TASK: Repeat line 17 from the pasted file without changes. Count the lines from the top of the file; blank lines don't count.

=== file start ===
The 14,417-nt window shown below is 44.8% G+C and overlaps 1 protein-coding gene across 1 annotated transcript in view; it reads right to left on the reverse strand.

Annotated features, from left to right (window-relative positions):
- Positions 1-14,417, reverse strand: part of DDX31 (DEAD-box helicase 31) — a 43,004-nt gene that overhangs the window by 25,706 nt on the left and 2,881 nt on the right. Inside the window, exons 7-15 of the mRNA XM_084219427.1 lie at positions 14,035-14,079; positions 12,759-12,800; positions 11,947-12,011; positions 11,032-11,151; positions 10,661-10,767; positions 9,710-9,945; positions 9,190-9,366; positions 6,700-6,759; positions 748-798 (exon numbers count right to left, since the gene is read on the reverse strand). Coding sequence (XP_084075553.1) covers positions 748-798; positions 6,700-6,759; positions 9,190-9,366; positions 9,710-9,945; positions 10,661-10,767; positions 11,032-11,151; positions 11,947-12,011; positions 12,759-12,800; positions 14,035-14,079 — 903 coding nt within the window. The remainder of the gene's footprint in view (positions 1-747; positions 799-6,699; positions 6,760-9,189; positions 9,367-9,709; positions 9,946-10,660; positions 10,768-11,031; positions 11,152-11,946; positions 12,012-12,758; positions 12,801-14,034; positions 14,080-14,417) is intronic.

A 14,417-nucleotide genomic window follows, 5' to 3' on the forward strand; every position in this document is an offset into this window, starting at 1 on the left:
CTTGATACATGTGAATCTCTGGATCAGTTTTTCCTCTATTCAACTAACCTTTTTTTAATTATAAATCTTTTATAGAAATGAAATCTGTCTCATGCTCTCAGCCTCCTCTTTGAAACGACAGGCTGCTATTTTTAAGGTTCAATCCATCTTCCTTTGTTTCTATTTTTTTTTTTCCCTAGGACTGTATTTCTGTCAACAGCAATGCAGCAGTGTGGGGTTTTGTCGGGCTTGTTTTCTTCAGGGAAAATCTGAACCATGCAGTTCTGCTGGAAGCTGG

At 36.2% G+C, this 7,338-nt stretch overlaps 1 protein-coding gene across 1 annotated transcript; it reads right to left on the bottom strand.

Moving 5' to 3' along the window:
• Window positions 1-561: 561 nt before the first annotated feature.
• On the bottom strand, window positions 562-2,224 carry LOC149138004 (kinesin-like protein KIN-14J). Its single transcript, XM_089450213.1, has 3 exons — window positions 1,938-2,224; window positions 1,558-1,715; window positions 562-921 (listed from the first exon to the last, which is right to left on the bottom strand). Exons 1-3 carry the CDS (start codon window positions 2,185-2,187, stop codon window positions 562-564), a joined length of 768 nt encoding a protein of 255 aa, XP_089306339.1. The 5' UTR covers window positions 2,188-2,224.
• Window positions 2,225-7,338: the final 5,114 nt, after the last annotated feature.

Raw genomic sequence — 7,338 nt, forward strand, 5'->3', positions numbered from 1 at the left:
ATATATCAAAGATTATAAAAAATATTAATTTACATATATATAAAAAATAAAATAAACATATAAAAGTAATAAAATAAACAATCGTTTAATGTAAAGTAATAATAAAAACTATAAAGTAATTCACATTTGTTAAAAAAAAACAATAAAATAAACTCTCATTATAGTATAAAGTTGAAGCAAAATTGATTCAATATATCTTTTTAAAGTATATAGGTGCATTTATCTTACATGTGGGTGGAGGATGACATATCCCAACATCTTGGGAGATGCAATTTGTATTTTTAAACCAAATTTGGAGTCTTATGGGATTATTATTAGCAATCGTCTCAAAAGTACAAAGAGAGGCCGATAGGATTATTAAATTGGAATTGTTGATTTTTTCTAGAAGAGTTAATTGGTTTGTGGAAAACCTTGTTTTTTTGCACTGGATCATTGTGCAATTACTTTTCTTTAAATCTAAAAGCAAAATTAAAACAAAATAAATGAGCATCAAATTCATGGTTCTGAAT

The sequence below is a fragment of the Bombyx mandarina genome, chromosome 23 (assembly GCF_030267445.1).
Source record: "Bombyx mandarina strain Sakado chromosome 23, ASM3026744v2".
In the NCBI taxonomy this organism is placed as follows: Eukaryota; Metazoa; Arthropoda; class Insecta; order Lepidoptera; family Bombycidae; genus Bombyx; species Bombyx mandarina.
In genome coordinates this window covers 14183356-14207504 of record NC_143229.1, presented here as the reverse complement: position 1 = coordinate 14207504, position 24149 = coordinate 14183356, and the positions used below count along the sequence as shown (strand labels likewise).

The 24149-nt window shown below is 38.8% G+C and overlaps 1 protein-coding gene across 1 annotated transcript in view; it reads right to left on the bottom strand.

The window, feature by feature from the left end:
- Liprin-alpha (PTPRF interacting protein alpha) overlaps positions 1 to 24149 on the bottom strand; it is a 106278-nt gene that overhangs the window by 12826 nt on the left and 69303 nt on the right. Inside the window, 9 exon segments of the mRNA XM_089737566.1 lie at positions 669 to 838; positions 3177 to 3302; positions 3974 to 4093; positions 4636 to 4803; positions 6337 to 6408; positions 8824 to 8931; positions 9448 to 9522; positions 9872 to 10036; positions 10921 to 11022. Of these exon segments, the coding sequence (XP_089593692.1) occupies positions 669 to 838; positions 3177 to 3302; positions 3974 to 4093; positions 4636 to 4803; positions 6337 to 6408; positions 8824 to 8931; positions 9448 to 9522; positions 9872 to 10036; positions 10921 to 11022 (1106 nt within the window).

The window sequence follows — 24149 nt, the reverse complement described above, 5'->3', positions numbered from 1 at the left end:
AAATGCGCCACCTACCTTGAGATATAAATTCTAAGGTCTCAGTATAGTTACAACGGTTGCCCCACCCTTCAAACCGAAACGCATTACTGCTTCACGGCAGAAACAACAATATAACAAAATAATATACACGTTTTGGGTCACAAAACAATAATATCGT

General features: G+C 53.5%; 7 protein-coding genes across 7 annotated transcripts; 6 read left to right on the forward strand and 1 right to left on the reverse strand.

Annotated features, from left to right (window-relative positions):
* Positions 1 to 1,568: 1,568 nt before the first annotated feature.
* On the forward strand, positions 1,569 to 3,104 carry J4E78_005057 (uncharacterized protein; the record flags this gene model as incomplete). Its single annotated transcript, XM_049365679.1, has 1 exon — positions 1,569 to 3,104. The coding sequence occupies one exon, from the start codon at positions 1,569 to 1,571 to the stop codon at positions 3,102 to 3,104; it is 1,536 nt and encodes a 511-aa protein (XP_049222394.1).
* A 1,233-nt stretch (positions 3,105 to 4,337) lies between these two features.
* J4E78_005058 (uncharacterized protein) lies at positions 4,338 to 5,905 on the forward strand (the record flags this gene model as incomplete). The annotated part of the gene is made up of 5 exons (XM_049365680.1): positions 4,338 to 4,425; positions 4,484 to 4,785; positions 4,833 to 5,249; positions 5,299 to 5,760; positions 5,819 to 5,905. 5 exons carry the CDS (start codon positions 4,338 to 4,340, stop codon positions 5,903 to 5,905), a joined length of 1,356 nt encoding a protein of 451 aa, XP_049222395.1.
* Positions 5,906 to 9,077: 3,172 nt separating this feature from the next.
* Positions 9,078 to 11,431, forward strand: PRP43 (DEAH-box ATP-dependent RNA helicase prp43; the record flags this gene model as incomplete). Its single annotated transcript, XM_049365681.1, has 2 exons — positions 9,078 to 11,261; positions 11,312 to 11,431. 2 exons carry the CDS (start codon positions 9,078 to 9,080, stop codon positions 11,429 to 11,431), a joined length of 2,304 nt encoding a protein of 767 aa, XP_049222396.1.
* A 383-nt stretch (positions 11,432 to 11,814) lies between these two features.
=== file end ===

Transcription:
The 24149-nt window shown below is 38.8% G+C and overlaps 1 protein-coding gene across 1 annotated transcript in view; it reads right to left on the bottom strand.